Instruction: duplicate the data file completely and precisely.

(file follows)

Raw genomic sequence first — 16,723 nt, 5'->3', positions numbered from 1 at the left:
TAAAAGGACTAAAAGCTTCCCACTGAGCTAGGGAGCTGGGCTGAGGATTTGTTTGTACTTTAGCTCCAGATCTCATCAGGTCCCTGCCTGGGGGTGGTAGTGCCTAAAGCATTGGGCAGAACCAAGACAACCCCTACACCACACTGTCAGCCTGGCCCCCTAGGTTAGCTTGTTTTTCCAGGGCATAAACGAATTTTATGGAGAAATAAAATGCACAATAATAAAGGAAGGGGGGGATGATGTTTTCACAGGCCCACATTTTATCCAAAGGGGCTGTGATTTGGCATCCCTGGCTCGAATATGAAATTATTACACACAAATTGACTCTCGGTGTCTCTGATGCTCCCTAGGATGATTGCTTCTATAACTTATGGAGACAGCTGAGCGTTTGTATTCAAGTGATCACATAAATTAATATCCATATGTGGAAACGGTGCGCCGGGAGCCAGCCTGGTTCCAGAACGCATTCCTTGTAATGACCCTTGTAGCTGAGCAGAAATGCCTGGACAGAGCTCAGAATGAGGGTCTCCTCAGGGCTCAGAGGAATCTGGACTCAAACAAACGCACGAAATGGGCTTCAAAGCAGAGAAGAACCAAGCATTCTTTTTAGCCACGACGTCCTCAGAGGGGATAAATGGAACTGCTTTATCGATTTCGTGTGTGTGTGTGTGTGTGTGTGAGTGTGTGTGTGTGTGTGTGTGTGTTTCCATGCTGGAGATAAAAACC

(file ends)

Raw genomic sequence first — 16,723 nt, 5'->3', positions numbered from 1 at the left:
TAAAAGGACTAAAAGCTTCCCACTGAGCTAGGGAGCTGGGCTGAGGATTTGTTTGTACTTTAGCTCCAGATCTCATCAGGTCCCTGCCTGGGGGTGGTAGTGCCTAAAGCATTGGGCAGAACCAAGACAACCCCTACACCACACTGTCAGCCTGGCCCCCTAGGTTAGCTTGTTTTTCCAGGGCATAAACGAATTTTATGGAGAAATAAAATGCACAATAATAAAGGAAGGGGGGGATGATGTTTTCACAGGCCCACATTTTATCCAAAGGGGCTGTGATTTGGCATCCCTGGCTCGAATATGAAATTATTACACACAAATTGACTCTCGGTGTCTCTGATGCTCCCTAGGATGATTGCTTCTATAACTTATGGAGACAGCTGAGCGTTTGTATTCAAGTGATCACATAAATTAATATCCATATGTGGAAACGGTGCGCCGGGAGCCAGCCTGGTTCCAGAACGCATTCCTTGTAATGACCCTTGTAGCTGAGCAGAAATGCCTGGACAGAGCTCAGAATGAGGGTCTCCTCAGGGCTCAGAGGAATCTGGACTCAAACAAACGCACGAAATGGGCTTCAAAGCAGAGAAGAACCAAGCATTCTTTTTAGCCACGACGTCCTCAGAGGGGATAAATGGAACTGCTTTATCGATTTCGTGTGTGTGTGTGTGTGTGTGTGAGTGTGTGTGTGTGTGTGTGTGTGTTTCCATGCTGGAGATAAAAACC